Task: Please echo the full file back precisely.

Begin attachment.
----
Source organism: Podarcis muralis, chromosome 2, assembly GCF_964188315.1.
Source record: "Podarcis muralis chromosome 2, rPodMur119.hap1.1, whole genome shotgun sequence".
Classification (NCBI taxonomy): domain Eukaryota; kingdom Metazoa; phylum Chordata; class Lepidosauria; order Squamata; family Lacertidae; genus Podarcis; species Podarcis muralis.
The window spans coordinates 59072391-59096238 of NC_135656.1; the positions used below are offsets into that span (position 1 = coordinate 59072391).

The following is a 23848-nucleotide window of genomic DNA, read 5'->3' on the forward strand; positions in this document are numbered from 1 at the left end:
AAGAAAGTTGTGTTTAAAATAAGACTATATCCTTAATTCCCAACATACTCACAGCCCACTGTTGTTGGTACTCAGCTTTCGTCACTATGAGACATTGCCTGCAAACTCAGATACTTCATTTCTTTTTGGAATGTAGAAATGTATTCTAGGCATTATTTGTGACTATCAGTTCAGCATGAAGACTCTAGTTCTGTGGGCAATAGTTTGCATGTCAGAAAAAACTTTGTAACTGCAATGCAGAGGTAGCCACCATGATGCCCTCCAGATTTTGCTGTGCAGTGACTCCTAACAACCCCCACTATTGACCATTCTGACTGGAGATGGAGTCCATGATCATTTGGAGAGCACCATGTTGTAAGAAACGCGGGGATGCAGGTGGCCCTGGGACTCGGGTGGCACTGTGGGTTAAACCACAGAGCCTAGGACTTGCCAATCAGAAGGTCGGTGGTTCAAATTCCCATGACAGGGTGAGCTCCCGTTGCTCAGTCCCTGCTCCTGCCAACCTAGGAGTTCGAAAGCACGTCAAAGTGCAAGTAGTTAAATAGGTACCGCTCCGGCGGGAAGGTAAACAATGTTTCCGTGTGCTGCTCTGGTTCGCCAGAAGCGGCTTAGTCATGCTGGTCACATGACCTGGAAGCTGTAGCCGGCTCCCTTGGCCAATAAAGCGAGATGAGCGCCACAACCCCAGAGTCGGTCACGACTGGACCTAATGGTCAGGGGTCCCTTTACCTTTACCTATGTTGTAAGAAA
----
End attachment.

Source organism: Podarcis muralis, chromosome 2, assembly GCF_964188315.1.
Source record: "Podarcis muralis chromosome 2, rPodMur119.hap1.1, whole genome shotgun sequence".
Classification (NCBI taxonomy): domain Eukaryota; kingdom Metazoa; phylum Chordata; class Lepidosauria; order Squamata; family Lacertidae; genus Podarcis; species Podarcis muralis.
The window spans coordinates 59072391-59096238 of NC_135656.1; the positions used below are offsets into that span (position 1 = coordinate 59072391).

The following is a 23848-nucleotide window of genomic DNA, read 5'->3' on the forward strand; positions in this document are numbered from 1 at the left end:
AAGAAAGTTGTGTTTAAAATAAGACTATATCCTTAATTCCCAACATACTCACAGCCCACTGTTGTTGGTACTCAGCTTTCGTCACTATGAGACATTGCCTGCAAACTCAGATACTTCATTTCTTTTTGGAATGTAGAAATGTATTCTAGGCATTATTTGTGACTATCAGTTCAGCATGAAGACTCTAGTTCTGTGGGCAATAGTTTGCATGTCAGAAAAAACTTTGTAACTGCAATGCAGAGGTAGCCACCATGATGCCCTCCAGATTTTGCTGTGCAGTGACTCCTAACAACCCCCACTATTGACCATTCTGACTGGAGATGGAGTCCATGATCATTTGGAGAGCACCATGTTGTAAGAAACGCGGGGATGCAGGTGGCCCTGGGACTCGGGTGGCACTGTGGGTTAAACCACAGAGCCTAGGACTTGCCAATCAGAAGGTCGGTGGTTCAAATTCCCATGACAGGGTGAGCTCCCGTTGCTCAGTCCCTGCTCCTGCCAACCTAGGAGTTCGAAAGCACGTCAAAGTGCAAGTAGTTAAATAGGTACCGCTCCGGCGGGAAGGTAAACAATGTTTCCGTGTGCTGCTCTGGTTCGCCAGAAGCGGCTTAGTCATGCTGGTCACATGACCTGGAAGCTGTAGCCGGCTCCCTTGGCCAATAAAGCGAGATGAGCGCCACAACCCCAGAGTCGGTCACGACTGGACCTAATGGTCAGGGGTCCCTTTACCTTTACCTATGTTGTAAGAAA